Evaluation of Professional Preparation in Athletic Training by Employed, Entry-Level Athletic Trainers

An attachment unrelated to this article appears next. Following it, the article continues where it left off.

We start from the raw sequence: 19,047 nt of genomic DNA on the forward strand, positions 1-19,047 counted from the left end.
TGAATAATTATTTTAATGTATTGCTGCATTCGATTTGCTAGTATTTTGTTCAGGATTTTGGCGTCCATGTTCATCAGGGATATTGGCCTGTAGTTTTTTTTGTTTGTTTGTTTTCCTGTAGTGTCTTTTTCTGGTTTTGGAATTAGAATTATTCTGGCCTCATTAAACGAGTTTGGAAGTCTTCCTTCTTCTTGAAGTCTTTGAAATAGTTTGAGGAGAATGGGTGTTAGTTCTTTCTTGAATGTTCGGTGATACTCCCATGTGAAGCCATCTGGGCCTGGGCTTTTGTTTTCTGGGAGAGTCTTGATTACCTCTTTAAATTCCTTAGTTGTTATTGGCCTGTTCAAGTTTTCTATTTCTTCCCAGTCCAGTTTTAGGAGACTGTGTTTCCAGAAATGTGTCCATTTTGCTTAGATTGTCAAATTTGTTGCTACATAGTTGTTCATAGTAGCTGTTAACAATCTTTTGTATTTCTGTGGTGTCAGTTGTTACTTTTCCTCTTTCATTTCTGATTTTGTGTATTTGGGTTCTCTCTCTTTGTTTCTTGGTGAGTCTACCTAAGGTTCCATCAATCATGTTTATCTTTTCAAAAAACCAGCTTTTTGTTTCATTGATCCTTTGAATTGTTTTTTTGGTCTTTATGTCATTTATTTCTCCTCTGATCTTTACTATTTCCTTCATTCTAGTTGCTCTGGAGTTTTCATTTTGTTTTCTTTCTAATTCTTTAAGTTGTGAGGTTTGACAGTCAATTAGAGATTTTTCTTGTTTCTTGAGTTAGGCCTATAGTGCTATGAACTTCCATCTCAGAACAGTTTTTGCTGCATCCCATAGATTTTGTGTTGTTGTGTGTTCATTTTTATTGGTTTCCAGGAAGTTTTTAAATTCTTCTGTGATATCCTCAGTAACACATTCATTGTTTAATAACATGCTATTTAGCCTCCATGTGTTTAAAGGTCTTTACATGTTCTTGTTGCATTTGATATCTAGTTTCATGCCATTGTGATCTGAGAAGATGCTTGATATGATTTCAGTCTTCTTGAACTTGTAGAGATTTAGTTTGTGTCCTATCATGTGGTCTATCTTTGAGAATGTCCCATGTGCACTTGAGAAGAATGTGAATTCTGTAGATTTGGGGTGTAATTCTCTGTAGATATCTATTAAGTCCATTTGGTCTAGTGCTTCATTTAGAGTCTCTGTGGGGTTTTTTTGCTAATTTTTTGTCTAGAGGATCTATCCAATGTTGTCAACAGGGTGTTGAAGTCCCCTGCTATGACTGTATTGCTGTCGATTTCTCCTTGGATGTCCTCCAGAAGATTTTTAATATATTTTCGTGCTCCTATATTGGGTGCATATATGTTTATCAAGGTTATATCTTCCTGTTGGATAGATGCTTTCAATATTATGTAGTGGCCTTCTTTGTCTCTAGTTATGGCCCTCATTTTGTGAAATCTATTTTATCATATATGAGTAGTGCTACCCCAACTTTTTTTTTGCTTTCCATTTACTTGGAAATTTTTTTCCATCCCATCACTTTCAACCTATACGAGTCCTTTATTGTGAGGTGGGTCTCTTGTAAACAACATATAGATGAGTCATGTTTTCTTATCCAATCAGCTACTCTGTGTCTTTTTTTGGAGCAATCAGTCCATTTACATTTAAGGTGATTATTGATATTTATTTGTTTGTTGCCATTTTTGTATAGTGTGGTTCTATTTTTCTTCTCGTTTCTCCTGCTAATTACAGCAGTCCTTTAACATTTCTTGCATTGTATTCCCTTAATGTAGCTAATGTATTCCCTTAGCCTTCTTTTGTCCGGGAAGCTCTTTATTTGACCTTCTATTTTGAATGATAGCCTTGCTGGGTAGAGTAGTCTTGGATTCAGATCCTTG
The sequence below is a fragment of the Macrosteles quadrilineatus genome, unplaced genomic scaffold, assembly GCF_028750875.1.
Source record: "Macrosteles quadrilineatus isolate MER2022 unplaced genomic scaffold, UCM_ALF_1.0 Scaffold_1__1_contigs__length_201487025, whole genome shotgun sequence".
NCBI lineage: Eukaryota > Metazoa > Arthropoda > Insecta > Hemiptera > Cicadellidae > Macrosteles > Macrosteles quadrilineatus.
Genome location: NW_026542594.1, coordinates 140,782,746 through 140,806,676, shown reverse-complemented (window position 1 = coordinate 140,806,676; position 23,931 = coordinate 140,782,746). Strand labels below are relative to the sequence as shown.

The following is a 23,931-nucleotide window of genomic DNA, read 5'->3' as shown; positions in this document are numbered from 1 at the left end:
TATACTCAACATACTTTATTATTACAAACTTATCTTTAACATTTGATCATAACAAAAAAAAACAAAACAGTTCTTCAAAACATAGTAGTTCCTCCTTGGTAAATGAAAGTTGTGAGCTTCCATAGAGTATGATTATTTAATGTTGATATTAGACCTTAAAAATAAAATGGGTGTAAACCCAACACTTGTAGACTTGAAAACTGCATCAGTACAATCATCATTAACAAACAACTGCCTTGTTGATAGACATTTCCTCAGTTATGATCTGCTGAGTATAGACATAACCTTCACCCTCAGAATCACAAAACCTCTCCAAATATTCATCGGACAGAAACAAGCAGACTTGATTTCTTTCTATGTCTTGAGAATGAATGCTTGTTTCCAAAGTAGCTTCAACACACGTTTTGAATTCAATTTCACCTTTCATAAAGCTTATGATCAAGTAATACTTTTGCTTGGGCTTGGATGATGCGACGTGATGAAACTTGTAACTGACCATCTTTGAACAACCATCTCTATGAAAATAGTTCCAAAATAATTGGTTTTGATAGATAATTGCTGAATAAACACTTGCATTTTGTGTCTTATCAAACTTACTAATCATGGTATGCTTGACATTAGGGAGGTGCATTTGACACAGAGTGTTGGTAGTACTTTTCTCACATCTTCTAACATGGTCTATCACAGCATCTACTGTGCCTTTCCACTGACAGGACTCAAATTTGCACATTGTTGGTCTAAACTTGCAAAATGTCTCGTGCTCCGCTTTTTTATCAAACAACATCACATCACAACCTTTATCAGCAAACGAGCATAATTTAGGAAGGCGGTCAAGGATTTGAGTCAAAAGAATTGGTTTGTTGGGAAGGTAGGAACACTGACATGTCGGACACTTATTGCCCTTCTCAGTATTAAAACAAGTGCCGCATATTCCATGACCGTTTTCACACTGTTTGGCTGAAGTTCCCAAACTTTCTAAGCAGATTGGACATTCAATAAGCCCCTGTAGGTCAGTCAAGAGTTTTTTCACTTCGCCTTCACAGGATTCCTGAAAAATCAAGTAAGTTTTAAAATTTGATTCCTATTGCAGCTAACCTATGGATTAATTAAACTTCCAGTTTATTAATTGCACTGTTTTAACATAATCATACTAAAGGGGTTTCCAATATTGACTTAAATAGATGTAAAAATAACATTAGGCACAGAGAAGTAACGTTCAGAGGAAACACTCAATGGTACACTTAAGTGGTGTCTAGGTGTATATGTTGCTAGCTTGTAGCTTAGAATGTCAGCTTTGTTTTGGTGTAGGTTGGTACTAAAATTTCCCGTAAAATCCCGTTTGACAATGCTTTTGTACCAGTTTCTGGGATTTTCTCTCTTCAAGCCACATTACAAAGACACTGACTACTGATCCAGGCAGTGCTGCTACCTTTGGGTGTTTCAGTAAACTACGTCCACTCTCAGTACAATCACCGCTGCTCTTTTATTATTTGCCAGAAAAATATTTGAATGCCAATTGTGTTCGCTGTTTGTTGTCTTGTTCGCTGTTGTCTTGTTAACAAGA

The purpose of this study was to determine the perceived adequacy of professional preparation in athletic training among employed, entry-level certified athletic trainers. Data were gathered by means of a self-reporting questionnaire designed specifically for the study. There were 277 questionnaires mailed, and 183 entry-level certified athletic trainers (66%) responded to the survey. Demographic and employment characteristics of the respondents were examined. Respondents rated their perceptions of adequacy of professional preparation and growth in several academic and clinical task areas. Entry-level athletic trainers felt more prepared in the areas of prevention of athletic injuries/illnesses, evaluation and recognition of athletic injuries/illnesses, and first aid/emergency care. They felt less prepared in the areas of rehabilitation and reconditioning, organization and administration of athletic training programs, counseling and guidance of athletes, and education of athletes. Many entry-level certified athletic trainers were not strongly impressed with the adequacy of the number of clinical hours required or the areas of clinical experiences encountered during their professional preparation programs. Respondents felt that their mentors/certified athletic trainers could have provided more leadership, guidance, and evaluation. According to this study, professional preparation programs in athletic training are adequately preparing entry-level professionals, but certain task areas need increased emphasis.